For now, the hope is that enough parents will pay for the service, and use it, that PUP can be tested, refined and proven over time — almost like an open beta.

"[Parents] are kind of forgetting about the engagement piece – all the conversations you can have with your child."

Joe Gibowicz, early-childhood education coordinator for Acton-Boxborough

PUP Out In The World

But the team behind PUP is also testing another way forward: sharing the resource for free with a nursery school and with early educators in the Acton-Boxborough school district.

Joe Gibowicz runs Acton-Boxborough’s program, which serves a suburban population of more than 100 children. Kelley approached him about training the district’s early educators with PUP and then giving it away — for free — to parents.

Gibowicz, who’s a 20-year veteran educator, says he’s skeptical of content-first approaches to the youngest students: “We’re seeing children come to us with less developed play skills, less ability to interact with other children.”

He blames a change in the way small children grow up in 2017: “a lot less outdoor time, a lot more focus on letters and numbers -- on knowledge.” He favors an emphasis on play and experimentation that build social skills. And so PUP, with its attention to social and emotional faculties alongside the ABCs, appealed to him.

Gibowicz is excited to remind parents of the habits of a pre-digital age, like outdoor time, long talks and unstructured play.

“I think it’s going to provide some activities that parents might not be focusing on anymore. They’re kind of forgetting about the engagement piece -- all the conversations you can have with your child,” Gibowicz says.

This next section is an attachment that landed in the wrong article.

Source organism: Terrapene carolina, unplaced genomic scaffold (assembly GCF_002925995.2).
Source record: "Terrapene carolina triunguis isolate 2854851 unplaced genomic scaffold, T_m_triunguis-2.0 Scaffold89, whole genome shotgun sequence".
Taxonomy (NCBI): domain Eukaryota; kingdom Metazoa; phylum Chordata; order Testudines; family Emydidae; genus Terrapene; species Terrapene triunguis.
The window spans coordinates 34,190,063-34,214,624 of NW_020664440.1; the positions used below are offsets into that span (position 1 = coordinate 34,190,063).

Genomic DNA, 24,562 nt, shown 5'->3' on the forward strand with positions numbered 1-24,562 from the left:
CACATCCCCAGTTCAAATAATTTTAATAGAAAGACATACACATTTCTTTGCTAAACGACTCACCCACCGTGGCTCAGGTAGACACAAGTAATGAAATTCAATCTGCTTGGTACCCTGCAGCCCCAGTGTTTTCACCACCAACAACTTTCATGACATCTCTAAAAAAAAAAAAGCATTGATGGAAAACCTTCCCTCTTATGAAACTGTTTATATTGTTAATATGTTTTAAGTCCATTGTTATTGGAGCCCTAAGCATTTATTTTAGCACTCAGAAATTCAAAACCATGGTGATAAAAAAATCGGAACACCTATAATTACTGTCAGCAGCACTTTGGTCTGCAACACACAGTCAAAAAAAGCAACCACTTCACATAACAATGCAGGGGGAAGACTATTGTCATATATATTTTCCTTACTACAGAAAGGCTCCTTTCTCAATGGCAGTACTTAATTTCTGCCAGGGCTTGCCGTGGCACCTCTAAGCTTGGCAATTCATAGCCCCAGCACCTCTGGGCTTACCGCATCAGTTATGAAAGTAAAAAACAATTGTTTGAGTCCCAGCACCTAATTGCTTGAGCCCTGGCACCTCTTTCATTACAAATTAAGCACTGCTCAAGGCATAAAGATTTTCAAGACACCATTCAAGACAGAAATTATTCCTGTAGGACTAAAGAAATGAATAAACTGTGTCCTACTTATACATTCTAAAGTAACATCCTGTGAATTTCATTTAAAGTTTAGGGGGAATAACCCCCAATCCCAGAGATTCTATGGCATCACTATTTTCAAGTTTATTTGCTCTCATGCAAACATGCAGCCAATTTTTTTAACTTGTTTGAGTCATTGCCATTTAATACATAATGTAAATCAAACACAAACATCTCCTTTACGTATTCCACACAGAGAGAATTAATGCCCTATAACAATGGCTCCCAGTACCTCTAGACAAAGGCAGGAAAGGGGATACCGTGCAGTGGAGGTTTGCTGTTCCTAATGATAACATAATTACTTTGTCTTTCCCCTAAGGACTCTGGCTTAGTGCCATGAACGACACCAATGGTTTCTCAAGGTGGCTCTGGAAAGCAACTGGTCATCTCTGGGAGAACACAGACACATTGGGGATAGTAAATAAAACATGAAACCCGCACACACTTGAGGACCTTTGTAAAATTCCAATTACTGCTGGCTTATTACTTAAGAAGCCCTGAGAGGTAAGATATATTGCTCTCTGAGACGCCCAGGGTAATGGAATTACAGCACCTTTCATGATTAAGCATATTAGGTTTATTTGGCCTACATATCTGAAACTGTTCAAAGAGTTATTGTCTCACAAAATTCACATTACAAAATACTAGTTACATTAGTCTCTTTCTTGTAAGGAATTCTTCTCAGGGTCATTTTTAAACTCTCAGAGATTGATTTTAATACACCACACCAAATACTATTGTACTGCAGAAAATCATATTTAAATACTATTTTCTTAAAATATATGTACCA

And he says teachers are excited, too -- that there’s a friendly and engaging way to enlist parents as partners in the work of education.

PUP is only one such tool, of course. But Gibowicz doesn’t underestimate the power of its aspirations. Knowing what we know now about education, deeper parental involvement “would be a sea change,” he says.

For now, Kelley and Lesaux will proceed carefully from their soft launch: seeing which parents opt in and monitoring progress. But if PUP Reading seems to make a difference, they may market it to districts with the same enthusiasms that Gibowicz has. If it works, PUP could end up free of charge on a web browser near you — the cost paid and the resource introduced by district or state authorities.

For now, parents looking for a leg up in literacy can choose to pay their own way, or not. Either way, the research says, they should recommit to the bedtime story.

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Max Larkin Twitter Reporter
Max Larkin is a multimedia reporter for Edify, WBUR's education vertical.